For the rest of the summer, the National Football Post will be breaking down every team in the Football Bowl Subdivision to identify which players could warrant the most interest from NFL teams in the 2012 NFL draft.
Therefore, today we take a look at the senior class of the Oklahoma Sooners.
ICONBroyles is a threat with the ball in his hands.
WR Ryan Broyles: No. 85 (5-11, 187)
Possesses average height for the position with a thinner, yet muscular frame. Isn’t real thick through the waist, but has a strong set of legs and thighs. Is a natural receiver who has a good feel for the pass game, knows how to sit down vs. zone coverage, snap his head around and pluck the football. Exhibits “plus” body control and awareness along the sideline catching the football off his frame and getting his feet in bounds. Doesn’t have the kind of physicality to routinely beat press coverage off the line and will struggle to fend off defenders who get into his frame both off the line and down the field. Doesn’t absorb/fight through contact well and can be slowed through contact.
Displays good speed, not elite, but plays fast on vertically breaking routes. Is subtle/explosive when using a shimmy to get behind defenders and accelerates quickly down the field. However, needs to set up defenders in order to get behind them, doesn’t have the kind of elite second gear to simply outpace NFL corners. Looks natural working the double move, sells it well, maintains balance and quickly gets back up to speed. Possesses good body control on inward breaking routes as well, gets a bit choppy at times getting out of his breaks, but is concise as a route runner, works his angles back toward the quarterback and use his body in order to shield. Showcases good short area quickness out of his breaks, gets a bit sloppy with his angles on outward breaking routes, but is fluid in the hips and generates a burst away from defenders in tight areas. Can create after the catch. Isn’t as dynamic in the open field as many believe. But takes what the defense gives him, has the wiggle to make a man miss and accelerates quickly.
Impression: Isn’t a legit number one type wide out and isn’t a guy who I would even play on the outside in the NFL. However, has the polish and quickness needed to separate underneath and should be a solid contributor early inside for an NFL offense.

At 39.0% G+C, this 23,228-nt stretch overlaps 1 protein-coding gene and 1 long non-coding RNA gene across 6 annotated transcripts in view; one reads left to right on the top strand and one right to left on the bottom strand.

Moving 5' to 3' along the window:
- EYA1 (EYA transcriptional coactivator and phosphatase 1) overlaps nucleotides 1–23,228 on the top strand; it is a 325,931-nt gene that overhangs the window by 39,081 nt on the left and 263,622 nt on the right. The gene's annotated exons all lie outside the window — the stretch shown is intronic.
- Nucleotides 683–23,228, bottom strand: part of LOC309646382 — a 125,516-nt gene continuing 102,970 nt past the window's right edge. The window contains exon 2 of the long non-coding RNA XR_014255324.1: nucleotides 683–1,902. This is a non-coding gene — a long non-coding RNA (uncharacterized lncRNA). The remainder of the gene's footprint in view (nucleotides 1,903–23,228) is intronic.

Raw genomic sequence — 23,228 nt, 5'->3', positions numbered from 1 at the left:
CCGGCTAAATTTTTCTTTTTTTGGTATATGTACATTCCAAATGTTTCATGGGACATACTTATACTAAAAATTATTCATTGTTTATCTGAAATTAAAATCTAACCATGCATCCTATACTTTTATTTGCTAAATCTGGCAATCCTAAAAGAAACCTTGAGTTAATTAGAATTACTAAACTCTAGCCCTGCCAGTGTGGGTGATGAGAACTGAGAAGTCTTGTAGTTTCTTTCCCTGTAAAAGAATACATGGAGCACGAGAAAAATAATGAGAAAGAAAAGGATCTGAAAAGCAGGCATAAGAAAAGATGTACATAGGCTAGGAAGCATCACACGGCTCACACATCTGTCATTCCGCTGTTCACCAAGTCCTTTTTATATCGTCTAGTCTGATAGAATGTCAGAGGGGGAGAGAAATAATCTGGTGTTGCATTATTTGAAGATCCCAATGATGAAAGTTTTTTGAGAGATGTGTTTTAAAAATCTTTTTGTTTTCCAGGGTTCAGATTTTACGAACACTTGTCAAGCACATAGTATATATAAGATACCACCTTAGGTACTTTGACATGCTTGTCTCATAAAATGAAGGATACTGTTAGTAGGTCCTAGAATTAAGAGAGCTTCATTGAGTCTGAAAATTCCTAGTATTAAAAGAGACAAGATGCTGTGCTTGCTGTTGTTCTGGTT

OT Jarvis Jones: No. 76 (6-7, 289)
A tall, lean offensive lineman with a long set of arms and thin lower half. Doesn’t possess much width through his base and doesn’t look to have much power. Isn’t a real natural bender, struggles to sit into his stance in the run game, gets straight-legged off the football and really struggles with leverage when trying to move defenders off the line. Routinely lets them get into/under his frame and can easily be stonewalled on contact. Exhibits solid initial quickness and extends his long arms well when asked to step and seal. However, gets overextended into contact and is quick to fall off blocks. Looks stiff in the open field, isn’t as rangy as his frame would indicate and lacks the coordination to drop his pad level and cut off the line.
Lacks ideal range off the edge in pass protection, his initial movement off the snap is upright, takes a long, overextend initial step on his kick slide and struggles maintaining balance. Does a better job dropping his pad level into contact on the edge, but struggles to generate any power on his punch. Isn’t real coordinated into contact, loses balance in his lower half and never seems to get a good lick on defenders at the point. Doesn’t have the range to reach speed off the edge and routinely is forced to lunge into contact and try to push defenders past the play. Nevertheless, doesn’t get much of a pop into contact and will allow pass rushers to turn the corner. Is at his best when asked to block down and move his feet through the play. Displays average short area quickness and has some strength in the hands when he gets a hold of defenders, just lacks ideal coordinated when asked to engage in space.